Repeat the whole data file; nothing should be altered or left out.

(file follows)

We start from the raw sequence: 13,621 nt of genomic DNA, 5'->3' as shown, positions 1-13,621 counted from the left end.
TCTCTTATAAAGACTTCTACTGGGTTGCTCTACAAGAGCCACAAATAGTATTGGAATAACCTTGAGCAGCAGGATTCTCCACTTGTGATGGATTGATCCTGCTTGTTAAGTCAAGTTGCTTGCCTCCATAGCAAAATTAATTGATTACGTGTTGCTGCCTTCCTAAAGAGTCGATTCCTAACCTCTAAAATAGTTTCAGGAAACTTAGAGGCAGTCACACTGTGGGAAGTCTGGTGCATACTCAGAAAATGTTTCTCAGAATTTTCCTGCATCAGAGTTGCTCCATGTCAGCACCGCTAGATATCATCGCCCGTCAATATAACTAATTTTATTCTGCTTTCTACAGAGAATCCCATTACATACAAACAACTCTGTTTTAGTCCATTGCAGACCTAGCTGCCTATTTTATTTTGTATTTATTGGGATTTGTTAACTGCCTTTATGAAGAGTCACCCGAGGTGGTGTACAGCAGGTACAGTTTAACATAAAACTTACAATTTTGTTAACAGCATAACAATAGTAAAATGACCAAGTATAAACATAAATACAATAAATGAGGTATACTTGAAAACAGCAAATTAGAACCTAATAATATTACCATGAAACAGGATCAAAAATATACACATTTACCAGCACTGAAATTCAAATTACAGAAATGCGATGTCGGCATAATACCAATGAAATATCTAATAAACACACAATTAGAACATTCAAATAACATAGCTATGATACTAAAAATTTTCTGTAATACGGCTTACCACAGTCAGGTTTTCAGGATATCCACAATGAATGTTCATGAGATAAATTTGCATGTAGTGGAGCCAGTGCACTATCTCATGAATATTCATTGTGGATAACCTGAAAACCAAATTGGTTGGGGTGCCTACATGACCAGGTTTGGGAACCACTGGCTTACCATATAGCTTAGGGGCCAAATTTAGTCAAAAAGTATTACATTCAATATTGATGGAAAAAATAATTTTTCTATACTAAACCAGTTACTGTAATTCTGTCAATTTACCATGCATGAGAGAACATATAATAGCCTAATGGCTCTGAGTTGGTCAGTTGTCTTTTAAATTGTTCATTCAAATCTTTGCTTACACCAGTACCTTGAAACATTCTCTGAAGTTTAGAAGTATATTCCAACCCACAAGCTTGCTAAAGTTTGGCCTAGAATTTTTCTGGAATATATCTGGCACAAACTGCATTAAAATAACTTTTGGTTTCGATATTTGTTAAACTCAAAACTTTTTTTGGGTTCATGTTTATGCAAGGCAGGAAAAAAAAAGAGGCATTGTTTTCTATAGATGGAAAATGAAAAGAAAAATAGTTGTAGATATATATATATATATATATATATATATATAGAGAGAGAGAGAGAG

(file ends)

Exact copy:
We start from the raw sequence: 13,621 nt of genomic DNA, 5'->3' as shown, positions 1-13,621 counted from the left end.
TCTCTTATAAAGACTTCTACTGGGTTGCTCTACAAGAGCCACAAATAGTATTGGAATAACCTTGAGCAGCAGGATTCTCCACTTGTGATGGATTGATCCTGCTTGTTAAGTCAAGTTGCTTGCCTCCATAGCAAAATTAATTGATTACGTGTTGCTGCCTTCCTAAAGAGTCGATTCCTAACCTCTAAAATAGTTTCAGGAAACTTAGAGGCAGTCACACTGTGGGAAGTCTGGTGCATACTCAGAAAATGTTTCTCAGAATTTTCCTGCATCAGAGTTGCTCCATGTCAGCACCGCTAGATATCATCGCCCGTCAATATAACTAATTTTATTCTGCTTTCTACAGAGAATCCCATTACATACAAACAACTCTGTTTTAGTCCATTGCAGACCTAGCTGCCTATTTTATTTTGTATTTATTGGGATTTGTTAACTGCCTTTATGAAGAGTCACCCGAGGTGGTGTACAGCAGGTACAGTTTAACATAAAACTTACAATTTTGTTAACAGCATAACAATAGTAAAATGACCAAGTATAAACATAAATACAATAAATGAGGTATACTTGAAAACAGCAAATTAGAACCTAATAATATTACCATGAAACAGGATCAAAAATATACACATTTACCAGCACTGAAATTCAAATTACAGAAATGCGATGTCGGCATAATACCAATGAAATATCTAATAAACACACAATTAGAACATTCAAATAACATAGCTATGATACTAAAAATTTTCTGTAATACGGCTTACCACAGTCAGGTTTTCAGGATATCCACAATGAATGTTCATGAGATAAATTTGCATGTAGTGGAGCCAGTGCACTATCTCATGAATATTCATTGTGGATAACCTGAAAACCAAATTGGTTGGGGTGCCTACATGACCAGGTTTGGGAACCACTGGCTTACCATATAGCTTAGGGGCCAAATTTAGTCAAAAAGTATTACATTCAATATTGATGGAAAAAATAATTTTTCTATACTAAACCAGTTACTGTAATTCTGTCAATTTACCATGCATGAGAGAACATATAATAGCCTAATGGCTCTGAGTTGGTCAGTTGTCTTTTAAATTGTTCATTCAAATCTTTGCTTACACCAGTACCTTGAAACATTCTCTGAAGTTTAGAAGTATATTCCAACCCACAAGCTTGCTAAAGTTTGGCCTAGAATTTTTCTGGAATATATCTGGCACAAACTGCATTAAAATAACTTTTGGTTTCGATATTTGTTAAACTCAAAACTTTTTTTGGGTTCATGTTTATGCAAGGCAGGAAAAAAAAAGAGGCATTGTTTTCTATAGATGGAAAATGAAAAGAAAAATAGTTGTAGATATATATATATATATATATATATATATATAGAGAGAGAGAGAGAG